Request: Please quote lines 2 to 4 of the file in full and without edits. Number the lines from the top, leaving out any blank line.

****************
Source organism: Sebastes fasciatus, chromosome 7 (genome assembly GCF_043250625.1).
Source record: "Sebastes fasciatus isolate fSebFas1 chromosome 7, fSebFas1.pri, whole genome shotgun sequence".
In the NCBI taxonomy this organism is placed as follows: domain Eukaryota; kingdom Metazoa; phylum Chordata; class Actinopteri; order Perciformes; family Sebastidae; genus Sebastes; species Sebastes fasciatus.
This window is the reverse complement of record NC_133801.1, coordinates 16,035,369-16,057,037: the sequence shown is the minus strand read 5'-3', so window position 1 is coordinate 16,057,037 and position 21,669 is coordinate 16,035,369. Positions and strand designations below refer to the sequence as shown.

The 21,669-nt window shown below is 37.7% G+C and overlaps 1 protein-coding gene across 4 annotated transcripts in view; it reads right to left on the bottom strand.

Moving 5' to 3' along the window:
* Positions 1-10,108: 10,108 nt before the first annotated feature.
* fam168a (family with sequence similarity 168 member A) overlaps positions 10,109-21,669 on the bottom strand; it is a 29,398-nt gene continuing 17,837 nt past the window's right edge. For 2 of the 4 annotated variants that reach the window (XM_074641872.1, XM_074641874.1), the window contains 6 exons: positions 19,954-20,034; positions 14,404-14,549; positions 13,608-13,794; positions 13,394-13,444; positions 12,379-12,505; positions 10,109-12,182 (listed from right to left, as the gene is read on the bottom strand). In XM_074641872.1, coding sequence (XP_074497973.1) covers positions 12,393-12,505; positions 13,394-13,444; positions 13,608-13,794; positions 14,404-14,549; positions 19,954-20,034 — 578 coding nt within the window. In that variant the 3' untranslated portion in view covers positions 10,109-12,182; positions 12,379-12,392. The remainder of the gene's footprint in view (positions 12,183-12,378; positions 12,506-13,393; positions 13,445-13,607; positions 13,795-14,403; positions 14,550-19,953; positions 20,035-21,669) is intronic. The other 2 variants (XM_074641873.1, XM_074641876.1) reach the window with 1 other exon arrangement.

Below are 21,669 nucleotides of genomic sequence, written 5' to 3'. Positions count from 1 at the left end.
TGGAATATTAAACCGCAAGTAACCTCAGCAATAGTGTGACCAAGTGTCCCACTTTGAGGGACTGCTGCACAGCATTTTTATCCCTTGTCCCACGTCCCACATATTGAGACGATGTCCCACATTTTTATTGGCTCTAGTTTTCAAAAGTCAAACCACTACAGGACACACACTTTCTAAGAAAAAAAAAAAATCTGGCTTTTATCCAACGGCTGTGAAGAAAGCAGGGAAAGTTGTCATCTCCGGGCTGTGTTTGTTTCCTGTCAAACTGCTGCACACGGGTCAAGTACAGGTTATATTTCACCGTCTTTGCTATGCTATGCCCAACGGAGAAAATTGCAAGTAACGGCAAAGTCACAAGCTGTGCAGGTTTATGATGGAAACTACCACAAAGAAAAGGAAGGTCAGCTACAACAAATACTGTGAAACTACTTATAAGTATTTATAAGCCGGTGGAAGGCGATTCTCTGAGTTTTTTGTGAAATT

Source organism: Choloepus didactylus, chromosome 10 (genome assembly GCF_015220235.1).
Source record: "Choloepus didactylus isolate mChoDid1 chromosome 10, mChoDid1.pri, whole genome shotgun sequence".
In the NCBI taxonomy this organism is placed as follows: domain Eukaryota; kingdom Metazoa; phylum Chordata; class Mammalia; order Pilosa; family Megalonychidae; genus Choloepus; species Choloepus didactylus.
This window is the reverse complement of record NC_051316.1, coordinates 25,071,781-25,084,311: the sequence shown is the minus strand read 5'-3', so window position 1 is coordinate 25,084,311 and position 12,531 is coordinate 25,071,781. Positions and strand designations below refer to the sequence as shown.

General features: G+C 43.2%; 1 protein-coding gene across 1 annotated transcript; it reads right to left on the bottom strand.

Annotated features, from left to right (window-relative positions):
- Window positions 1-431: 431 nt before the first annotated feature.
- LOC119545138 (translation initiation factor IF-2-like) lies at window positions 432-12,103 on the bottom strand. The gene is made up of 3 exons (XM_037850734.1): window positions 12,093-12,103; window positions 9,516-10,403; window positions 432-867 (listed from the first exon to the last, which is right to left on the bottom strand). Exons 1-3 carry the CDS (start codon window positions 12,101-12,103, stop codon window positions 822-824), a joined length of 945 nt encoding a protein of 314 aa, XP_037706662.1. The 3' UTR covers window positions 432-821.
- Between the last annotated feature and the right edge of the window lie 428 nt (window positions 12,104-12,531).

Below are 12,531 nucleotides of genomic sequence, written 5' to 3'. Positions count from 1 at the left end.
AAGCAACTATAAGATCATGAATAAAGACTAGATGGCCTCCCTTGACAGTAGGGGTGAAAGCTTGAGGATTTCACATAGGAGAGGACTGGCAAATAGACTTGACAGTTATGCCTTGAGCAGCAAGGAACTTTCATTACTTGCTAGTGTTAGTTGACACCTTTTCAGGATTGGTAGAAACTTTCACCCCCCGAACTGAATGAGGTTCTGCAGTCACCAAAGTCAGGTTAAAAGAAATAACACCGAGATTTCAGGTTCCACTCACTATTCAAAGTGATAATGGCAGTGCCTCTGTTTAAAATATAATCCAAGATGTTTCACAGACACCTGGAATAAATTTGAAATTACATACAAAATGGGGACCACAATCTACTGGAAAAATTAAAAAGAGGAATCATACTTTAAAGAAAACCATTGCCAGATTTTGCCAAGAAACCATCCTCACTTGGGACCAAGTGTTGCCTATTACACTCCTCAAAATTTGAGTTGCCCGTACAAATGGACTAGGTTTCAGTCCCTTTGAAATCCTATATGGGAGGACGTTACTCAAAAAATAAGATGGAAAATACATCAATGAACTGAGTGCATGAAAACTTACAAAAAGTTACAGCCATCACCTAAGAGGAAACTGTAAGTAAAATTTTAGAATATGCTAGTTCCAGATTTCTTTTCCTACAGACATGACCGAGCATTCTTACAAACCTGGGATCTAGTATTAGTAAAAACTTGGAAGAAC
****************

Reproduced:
Source record: "Sebastes fasciatus isolate fSebFas1 chromosome 7, fSebFas1.pri, whole genome shotgun sequence".
In the NCBI taxonomy this organism is placed as follows: domain Eukaryota; kingdom Metazoa; phylum Chordata; class Actinopteri; order Perciformes; family Sebastidae; genus Sebastes; species Sebastes fasciatus.
This window is the reverse complement of record NC_133801.1, coordinates 16,035,369-16,057,037: the sequence shown is the minus strand read 5'-3', so window position 1 is coordinate 16,057,037 and position 21,669 is coordinate 16,035,369. Positions and strand designations below refer to the sequence as shown.